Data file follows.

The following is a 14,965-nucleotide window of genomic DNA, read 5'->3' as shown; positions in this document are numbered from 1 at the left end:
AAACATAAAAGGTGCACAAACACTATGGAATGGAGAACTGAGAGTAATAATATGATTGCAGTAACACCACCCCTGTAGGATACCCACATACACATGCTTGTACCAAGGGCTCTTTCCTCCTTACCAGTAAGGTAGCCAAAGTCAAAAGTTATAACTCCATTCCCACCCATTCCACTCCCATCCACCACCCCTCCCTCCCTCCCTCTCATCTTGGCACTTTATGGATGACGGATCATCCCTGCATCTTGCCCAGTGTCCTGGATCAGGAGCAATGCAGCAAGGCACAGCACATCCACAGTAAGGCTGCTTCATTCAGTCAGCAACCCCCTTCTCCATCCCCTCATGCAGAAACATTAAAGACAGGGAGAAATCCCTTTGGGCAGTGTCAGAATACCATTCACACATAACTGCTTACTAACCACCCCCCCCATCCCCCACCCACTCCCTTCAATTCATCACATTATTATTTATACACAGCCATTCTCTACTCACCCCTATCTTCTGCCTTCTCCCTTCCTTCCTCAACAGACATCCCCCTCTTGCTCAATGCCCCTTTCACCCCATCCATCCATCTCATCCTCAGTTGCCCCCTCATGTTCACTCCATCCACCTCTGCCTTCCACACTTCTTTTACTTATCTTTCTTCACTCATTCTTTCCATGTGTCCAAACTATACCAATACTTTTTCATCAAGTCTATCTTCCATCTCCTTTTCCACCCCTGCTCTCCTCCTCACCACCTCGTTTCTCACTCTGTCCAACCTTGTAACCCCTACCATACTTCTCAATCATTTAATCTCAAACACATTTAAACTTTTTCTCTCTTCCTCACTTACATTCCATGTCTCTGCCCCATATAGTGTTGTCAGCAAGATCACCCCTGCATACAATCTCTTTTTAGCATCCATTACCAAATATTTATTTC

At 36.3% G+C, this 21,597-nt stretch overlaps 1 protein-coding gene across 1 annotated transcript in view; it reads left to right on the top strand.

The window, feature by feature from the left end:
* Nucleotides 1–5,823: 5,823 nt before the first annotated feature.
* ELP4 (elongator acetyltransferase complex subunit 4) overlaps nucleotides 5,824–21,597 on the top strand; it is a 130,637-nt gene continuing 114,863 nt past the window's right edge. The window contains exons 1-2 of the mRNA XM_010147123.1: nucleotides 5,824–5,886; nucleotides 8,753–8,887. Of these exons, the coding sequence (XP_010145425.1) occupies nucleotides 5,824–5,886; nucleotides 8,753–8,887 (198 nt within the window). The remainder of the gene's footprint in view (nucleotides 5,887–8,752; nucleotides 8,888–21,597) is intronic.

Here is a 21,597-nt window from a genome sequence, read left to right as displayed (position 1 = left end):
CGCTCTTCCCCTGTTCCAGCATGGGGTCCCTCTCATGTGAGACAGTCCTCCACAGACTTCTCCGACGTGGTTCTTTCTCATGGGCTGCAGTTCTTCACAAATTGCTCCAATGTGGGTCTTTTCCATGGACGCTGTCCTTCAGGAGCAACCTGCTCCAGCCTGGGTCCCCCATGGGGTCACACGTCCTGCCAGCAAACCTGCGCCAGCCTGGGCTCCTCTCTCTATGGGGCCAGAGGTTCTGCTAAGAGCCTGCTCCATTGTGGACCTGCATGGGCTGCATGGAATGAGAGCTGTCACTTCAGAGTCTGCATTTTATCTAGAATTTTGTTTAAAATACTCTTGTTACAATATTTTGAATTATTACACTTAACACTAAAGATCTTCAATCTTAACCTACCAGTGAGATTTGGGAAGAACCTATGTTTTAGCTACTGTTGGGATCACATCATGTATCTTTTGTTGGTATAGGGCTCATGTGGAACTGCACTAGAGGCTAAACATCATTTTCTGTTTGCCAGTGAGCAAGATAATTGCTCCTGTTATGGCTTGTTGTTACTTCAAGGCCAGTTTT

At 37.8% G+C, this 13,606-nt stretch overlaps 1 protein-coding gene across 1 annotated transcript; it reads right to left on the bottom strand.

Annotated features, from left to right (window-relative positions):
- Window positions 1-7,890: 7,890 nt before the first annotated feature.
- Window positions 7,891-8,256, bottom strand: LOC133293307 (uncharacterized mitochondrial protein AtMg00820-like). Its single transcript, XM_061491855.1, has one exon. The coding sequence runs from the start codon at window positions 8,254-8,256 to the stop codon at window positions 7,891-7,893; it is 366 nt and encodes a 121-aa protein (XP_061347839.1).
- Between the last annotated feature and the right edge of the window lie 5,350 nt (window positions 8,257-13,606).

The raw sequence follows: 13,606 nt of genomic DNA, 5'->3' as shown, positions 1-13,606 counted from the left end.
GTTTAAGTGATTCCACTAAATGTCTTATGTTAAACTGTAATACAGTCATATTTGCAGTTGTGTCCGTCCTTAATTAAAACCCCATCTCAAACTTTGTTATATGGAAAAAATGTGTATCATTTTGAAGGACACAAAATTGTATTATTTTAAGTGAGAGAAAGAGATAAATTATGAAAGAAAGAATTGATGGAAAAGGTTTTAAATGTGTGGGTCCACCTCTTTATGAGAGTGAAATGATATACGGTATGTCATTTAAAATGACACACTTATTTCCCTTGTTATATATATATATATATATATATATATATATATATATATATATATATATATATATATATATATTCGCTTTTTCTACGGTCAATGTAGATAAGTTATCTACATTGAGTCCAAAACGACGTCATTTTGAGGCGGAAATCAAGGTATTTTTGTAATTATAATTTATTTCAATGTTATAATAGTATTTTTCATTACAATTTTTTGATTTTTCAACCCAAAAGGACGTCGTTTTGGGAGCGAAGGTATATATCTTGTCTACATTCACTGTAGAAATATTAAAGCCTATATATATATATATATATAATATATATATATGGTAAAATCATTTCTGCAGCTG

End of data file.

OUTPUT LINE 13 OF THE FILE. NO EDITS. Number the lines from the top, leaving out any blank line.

- Between the last annotated feature and the right edge of the window lie 5,350 nt (window positions 8,257-13,606).